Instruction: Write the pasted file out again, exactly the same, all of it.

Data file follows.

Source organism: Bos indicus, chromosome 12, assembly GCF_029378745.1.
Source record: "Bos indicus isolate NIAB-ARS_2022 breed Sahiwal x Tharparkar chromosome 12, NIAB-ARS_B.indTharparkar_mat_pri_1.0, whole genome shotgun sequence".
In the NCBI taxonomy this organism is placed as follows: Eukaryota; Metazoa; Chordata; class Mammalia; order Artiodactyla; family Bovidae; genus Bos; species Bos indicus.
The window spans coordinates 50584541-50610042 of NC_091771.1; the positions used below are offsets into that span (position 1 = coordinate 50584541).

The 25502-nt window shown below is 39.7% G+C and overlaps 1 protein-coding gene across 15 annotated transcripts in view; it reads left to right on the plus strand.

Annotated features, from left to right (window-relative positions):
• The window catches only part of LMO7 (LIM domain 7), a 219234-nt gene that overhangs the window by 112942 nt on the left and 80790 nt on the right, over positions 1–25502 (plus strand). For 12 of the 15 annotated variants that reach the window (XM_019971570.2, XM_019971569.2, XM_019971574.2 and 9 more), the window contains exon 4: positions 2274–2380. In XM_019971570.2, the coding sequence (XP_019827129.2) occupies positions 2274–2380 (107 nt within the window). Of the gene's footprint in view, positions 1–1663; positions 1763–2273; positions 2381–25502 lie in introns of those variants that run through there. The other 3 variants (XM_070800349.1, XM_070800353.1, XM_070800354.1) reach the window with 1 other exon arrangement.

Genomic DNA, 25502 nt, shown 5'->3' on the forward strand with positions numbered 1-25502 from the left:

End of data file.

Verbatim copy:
Source organism: Bos indicus, chromosome 12, assembly GCF_029378745.1.
Source record: "Bos indicus isolate NIAB-ARS_2022 breed Sahiwal x Tharparkar chromosome 12, NIAB-ARS_B.indTharparkar_mat_pri_1.0, whole genome shotgun sequence".
In the NCBI taxonomy this organism is placed as follows: Eukaryota; Metazoa; Chordata; class Mammalia; order Artiodactyla; family Bovidae; genus Bos; species Bos indicus.
The window spans coordinates 50584541-50610042 of NC_091771.1; the positions used below are offsets into that span (position 1 = coordinate 50584541).

The 25502-nt window shown below is 39.7% G+C and overlaps 1 protein-coding gene across 15 annotated transcripts in view; it reads left to right on the plus strand.

Annotated features, from left to right (window-relative positions):
• The window catches only part of LMO7 (LIM domain 7), a 219234-nt gene that overhangs the window by 112942 nt on the left and 80790 nt on the right, over positions 1–25502 (plus strand). For 12 of the 15 annotated variants that reach the window (XM_019971570.2, XM_019971569.2, XM_019971574.2 and 9 more), the window contains exon 4: positions 2274–2380. In XM_019971570.2, the coding sequence (XP_019827129.2) occupies positions 2274–2380 (107 nt within the window). Of the gene's footprint in view, positions 1–1663; positions 1763–2273; positions 2381–25502 lie in introns of those variants that run through there. The other 3 variants (XM_070800349.1, XM_070800353.1, XM_070800354.1) reach the window with 1 other exon arrangement.

Genomic DNA, 25502 nt, shown 5'->3' on the forward strand with positions numbered 1-25502 from the left: